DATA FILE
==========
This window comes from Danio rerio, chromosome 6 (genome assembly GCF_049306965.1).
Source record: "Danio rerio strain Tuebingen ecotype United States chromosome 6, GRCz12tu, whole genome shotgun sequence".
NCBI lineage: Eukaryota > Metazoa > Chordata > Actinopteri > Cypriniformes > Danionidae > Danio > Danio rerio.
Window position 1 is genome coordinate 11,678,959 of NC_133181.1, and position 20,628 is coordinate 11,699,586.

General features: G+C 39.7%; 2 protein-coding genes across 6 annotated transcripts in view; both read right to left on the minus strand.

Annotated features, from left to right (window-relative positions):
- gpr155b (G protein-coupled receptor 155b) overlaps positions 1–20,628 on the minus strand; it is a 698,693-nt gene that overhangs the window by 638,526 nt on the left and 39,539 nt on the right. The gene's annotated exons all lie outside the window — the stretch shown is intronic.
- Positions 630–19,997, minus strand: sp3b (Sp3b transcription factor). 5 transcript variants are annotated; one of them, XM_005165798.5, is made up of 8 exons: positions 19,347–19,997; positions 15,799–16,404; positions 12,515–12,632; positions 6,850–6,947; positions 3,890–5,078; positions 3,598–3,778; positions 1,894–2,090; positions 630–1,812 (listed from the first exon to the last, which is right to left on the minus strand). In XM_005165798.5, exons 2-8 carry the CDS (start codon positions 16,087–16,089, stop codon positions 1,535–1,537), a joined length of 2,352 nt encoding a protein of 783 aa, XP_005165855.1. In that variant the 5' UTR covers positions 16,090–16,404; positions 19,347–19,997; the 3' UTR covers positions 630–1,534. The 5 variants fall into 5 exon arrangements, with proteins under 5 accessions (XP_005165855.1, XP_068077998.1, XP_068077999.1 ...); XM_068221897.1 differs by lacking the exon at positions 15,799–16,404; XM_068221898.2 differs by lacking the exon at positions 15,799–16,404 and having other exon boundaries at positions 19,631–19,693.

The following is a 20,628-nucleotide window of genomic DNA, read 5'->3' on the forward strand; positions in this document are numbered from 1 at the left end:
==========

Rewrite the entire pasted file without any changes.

This window comes from Danio rerio, chromosome 6 (genome assembly GCF_049306965.1).
Source record: "Danio rerio strain Tuebingen ecotype United States chromosome 6, GRCz12tu, whole genome shotgun sequence".
NCBI lineage: Eukaryota > Metazoa > Chordata > Actinopteri > Cypriniformes > Danionidae > Danio > Danio rerio.
Window position 1 is genome coordinate 11,678,959 of NC_133181.1, and position 20,628 is coordinate 11,699,586.

General features: G+C 39.7%; 2 protein-coding genes across 6 annotated transcripts in view; both read right to left on the minus strand.

Annotated features, from left to right (window-relative positions):
- gpr155b (G protein-coupled receptor 155b) overlaps positions 1–20,628 on the minus strand; it is a 698,693-nt gene that overhangs the window by 638,526 nt on the left and 39,539 nt on the right. The gene's annotated exons all lie outside the window — the stretch shown is intronic.
- Positions 630–19,997, minus strand: sp3b (Sp3b transcription factor). 5 transcript variants are annotated; one of them, XM_005165798.5, is made up of 8 exons: positions 19,347–19,997; positions 15,799–16,404; positions 12,515–12,632; positions 6,850–6,947; positions 3,890–5,078; positions 3,598–3,778; positions 1,894–2,090; positions 630–1,812 (listed from the first exon to the last, which is right to left on the minus strand). In XM_005165798.5, exons 2-8 carry the CDS (start codon positions 16,087–16,089, stop codon positions 1,535–1,537), a joined length of 2,352 nt encoding a protein of 783 aa, XP_005165855.1. In that variant the 5' UTR covers positions 16,090–16,404; positions 19,347–19,997; the 3' UTR covers positions 630–1,534. The 5 variants fall into 5 exon arrangements, with proteins under 5 accessions (XP_005165855.1, XP_068077998.1, XP_068077999.1 ...); XM_068221897.1 differs by lacking the exon at positions 15,799–16,404; XM_068221898.2 differs by lacking the exon at positions 15,799–16,404 and having other exon boundaries at positions 19,631–19,693.

The following is a 20,628-nucleotide window of genomic DNA, read 5'->3' on the forward strand; positions in this document are numbered from 1 at the left end: